Over snow by winter sown,
And through the merry flowers of June,
Over grass and over stone,
And under mountains in the moon.
Roads go ever ever on
Under cloud and under star,
Yet feet that wandering have gone
Turn at last to home afar.
Eyes that fire and sword have seen
and horror in the halls of stone
Look at last on meadows green
And trees and hills they long have known.
With little else to do, the dwarves spend most of their time organizing the treasure, and Thorin asks them all to look for the Arkenstone. He also warns them that anyone who might withhold the stone would meet with his vengeance. This worries Bilbo, who has it hidden in a bundle he uses for a pillow, but he does not give it up because he has a plan forming. The ravens bring news of Dain, saying he is within just a couple days’ march from Dale. Roac the raven leader wants Thorin to give up some of the treasure so that a battle might be avoided and the dwarves can make friends for the harsh winter to come. Thorin remains stubborn, however, and says the winter will bother the men and elves as well.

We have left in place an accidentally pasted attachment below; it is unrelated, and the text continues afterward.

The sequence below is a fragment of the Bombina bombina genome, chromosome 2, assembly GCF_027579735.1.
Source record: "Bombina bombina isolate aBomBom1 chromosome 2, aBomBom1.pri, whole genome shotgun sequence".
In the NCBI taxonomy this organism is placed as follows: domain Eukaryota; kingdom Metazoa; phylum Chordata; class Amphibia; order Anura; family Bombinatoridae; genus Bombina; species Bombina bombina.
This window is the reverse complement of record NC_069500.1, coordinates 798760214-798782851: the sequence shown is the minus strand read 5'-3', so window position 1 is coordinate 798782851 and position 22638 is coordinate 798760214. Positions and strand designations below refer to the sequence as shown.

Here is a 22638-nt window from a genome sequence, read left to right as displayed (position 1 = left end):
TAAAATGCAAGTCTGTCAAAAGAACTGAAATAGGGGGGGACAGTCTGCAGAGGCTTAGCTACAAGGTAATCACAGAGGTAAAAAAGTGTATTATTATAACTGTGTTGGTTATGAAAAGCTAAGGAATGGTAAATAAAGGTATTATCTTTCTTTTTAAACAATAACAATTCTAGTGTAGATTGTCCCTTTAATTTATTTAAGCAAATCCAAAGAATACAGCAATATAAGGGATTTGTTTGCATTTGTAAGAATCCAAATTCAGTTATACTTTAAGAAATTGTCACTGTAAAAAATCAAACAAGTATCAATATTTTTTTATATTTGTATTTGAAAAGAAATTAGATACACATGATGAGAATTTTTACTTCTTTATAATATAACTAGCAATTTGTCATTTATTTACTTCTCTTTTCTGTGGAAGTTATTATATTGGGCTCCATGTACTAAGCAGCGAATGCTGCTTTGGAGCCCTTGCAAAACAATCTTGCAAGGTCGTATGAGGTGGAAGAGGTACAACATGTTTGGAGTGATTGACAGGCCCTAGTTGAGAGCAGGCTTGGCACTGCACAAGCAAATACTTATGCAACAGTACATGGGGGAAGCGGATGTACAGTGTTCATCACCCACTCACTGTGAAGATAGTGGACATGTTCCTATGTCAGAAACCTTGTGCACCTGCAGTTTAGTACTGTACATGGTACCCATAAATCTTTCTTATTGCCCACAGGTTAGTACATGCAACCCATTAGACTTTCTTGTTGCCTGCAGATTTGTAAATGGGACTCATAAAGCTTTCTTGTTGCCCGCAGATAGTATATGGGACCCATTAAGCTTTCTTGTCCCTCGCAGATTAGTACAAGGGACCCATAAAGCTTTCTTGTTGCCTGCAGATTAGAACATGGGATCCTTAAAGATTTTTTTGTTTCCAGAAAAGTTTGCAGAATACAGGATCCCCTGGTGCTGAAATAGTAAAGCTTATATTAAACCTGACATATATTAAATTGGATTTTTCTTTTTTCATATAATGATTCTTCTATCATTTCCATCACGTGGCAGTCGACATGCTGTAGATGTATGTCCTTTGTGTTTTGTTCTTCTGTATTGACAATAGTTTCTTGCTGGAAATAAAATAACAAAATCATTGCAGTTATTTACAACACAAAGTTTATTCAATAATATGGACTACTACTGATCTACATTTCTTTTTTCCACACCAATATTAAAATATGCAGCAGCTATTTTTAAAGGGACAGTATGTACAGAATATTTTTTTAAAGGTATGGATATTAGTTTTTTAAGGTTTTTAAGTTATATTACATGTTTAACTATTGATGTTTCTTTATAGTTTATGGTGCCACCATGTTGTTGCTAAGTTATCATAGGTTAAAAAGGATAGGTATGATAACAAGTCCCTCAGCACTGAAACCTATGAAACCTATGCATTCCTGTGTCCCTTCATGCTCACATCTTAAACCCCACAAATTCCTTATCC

Bilbo one evening makes up his mind and grabs the Arkenstone and some rope from his bundle. He goes to the wall at the front gate, currently guarded by a grumpy Bombur, and offers to keep watch so Bombur can be warm. Bilbo claims he will not be able to sleep anyway, so Bombur accepts. Once Bombur is gone however, Bilbo slips on his ring and climbs over the wall. While crossing the stream, Bilbo falls in and alarms the elves watching. They think it just might be the dwarves’ weird servant, so Bilbo pulls off the ring and pops out from behind a rock. He asks to speak to Bard and to warm up by a fire. Bilbo gets to speak to both Bard and the elven king, and tells them that he is tired of the siege but knows that Thorin would rather sit on his treasure and die then share it. Bilbo also shows them his letter from Thorin that entitles him to a share of the profits, but points out that those profits in his case could come after the share with Bard. He also reminds the two that winter will be hard on everyone, and shares the news of Dain’s imminent coming. They suspect Bilbo is either a traitor or warning them, but Bilbo tells them that he only wants a peaceful conclusion to the whole business. At this point, he produces the Arkenstone, and loathe to hand it off, gives it to Bard to help in their bargaining. He tells them that it is the heart of the Mountain and the heart of Thorin, so it will be a great tool to them.